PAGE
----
KANSAS CITY, Kan. -- Two new developments may shape the future of downtown Kansas City, Kansas. New apartments and a grocery store are just the start.
Sarah Breitenstein is taking a leap of faith. Just last week, she opened her very own restaurant in KCK’s Strawberry Hill neighborhood, right near downtown.
“It’s been exciting, scary, nerve-wracking but trying to have fun for the most part,” said Breitenstein, owner of Sarah’s on the Hill.
She grew up in this area and thinks right now and right here in KCK is the perfect opportunity to grow.
“It’s starting to flourish, and it’s great,” Breitenstein said.
Just a couple blocks up the street, land near 8th & Washington is being cleared out for 50 new affordable apartment units, which will have rents starting at just $500.
Anticipation is also building for a new grocery store, the Merc Co-op, which will also start construction soon at 5th & Minnesota.
Both are aiming to open in 2020.
“These legitimately are projects that will spawn more projects, more interest in the area and really give people an indication of what downtown could be like and hopefully lead to a lot more development,” said Katherine Carttar, economic development director for the Unified Government of Wyandotte County.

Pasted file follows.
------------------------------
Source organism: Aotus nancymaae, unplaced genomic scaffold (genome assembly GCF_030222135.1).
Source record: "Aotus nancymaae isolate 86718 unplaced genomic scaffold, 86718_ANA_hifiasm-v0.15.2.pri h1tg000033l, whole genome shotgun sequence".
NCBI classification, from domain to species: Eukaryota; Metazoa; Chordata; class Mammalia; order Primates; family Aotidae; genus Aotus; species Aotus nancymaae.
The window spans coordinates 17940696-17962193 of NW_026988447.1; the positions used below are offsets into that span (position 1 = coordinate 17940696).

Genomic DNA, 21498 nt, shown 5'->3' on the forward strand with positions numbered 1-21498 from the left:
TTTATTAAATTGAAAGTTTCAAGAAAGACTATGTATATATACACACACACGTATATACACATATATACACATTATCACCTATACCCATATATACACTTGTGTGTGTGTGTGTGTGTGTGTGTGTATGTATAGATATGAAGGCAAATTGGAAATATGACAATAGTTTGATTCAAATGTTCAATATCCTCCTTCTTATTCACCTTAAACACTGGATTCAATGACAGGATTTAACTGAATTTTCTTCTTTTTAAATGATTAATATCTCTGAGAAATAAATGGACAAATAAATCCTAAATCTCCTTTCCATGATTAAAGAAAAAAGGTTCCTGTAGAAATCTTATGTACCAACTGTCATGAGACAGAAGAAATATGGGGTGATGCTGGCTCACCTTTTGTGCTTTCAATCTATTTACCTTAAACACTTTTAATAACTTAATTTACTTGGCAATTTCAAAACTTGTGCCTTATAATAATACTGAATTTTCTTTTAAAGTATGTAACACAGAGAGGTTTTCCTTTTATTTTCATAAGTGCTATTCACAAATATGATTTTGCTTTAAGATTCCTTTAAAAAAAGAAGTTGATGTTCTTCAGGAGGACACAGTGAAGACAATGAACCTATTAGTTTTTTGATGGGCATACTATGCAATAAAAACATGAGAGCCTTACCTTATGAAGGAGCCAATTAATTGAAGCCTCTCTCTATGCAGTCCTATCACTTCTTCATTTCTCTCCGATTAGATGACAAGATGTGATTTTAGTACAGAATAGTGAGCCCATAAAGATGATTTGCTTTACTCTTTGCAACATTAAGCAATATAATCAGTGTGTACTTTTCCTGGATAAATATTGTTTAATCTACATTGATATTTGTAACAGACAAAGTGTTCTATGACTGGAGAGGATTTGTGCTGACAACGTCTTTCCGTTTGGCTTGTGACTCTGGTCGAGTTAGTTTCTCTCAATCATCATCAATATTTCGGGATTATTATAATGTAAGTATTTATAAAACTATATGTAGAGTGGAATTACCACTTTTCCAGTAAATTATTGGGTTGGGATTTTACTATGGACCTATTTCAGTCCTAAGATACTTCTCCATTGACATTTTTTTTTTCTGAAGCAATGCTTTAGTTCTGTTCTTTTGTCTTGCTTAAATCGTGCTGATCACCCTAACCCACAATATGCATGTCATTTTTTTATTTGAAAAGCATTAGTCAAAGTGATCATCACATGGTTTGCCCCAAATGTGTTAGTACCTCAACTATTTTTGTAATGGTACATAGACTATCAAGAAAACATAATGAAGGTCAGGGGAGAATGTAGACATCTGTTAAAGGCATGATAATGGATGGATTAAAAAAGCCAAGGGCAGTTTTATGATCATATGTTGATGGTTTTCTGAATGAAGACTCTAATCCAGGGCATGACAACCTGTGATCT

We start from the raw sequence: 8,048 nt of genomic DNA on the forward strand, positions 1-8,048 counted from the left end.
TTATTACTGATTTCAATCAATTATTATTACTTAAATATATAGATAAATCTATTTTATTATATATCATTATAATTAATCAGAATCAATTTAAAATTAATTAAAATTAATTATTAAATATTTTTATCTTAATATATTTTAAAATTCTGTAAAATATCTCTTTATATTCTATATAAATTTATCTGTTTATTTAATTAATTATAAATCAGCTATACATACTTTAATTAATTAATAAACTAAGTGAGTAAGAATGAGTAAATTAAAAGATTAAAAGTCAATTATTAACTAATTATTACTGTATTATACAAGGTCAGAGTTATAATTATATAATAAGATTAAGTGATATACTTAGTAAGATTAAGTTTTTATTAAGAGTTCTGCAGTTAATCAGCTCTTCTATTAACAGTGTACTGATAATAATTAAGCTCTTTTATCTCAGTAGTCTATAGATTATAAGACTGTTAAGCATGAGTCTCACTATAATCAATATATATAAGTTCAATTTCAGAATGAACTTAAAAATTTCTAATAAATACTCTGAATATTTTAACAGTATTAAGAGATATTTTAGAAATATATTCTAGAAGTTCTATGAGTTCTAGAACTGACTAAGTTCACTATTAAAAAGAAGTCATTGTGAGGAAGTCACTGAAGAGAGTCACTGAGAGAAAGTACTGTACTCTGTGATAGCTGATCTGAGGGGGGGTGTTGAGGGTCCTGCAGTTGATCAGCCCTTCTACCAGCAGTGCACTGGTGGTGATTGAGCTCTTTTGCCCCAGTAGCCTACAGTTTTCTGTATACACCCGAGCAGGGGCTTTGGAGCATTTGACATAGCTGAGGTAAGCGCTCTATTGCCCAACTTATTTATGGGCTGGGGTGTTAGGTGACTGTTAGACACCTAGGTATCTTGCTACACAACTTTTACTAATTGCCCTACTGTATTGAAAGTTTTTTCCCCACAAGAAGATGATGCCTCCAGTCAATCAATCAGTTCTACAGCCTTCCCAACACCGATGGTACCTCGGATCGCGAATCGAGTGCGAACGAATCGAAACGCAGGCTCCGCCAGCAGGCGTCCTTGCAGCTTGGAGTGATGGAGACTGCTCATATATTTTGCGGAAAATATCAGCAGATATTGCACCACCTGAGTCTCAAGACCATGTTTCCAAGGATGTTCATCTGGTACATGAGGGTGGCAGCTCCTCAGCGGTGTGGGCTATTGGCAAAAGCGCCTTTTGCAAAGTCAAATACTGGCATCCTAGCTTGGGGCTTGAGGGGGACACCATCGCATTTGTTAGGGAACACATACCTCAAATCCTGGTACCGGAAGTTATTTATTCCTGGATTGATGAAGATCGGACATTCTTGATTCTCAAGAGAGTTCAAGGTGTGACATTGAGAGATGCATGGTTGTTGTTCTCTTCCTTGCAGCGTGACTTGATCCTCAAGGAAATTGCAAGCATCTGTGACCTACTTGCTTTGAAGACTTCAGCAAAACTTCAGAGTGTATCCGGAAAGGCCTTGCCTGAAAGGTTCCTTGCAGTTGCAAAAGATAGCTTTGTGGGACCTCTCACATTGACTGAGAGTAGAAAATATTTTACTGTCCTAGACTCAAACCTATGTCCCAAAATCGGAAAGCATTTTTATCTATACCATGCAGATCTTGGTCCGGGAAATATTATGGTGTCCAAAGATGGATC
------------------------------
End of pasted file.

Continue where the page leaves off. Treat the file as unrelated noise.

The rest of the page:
KU is also growing its KCK footprint.
Combined, all the new investments are already driving more interest from those finding neighboring KCMO too expensive.
“People are getting priced out of the Crossroads, the River Market. This goes for residential but also commercial and smaller retail establishments that are coming to KCK and realizing this is incredibly accessible,” Carttar said.
Those who live and work here are confident all the new activity will also help KCK continue to shake loose old ideas about the area.
“Wyandotte County had a bad, like people had a bad perception about it, calling it 'Crime Dotte' and stuff like that. Now it’s good for other people to see it’s not like that,” Breitenstein said.
“Come over. Come see it. Come try some of the restaurants we have downtown. See what KCK actually is,” Carttar said.
The next step is figuring out how to keep building on that momentum and meet the growing demands for affordable housing. The Unified Government Public Health Department is hosting a public meeting on housing solutions Tuesday night from 5:30-7 p.m. at Memorial Hall.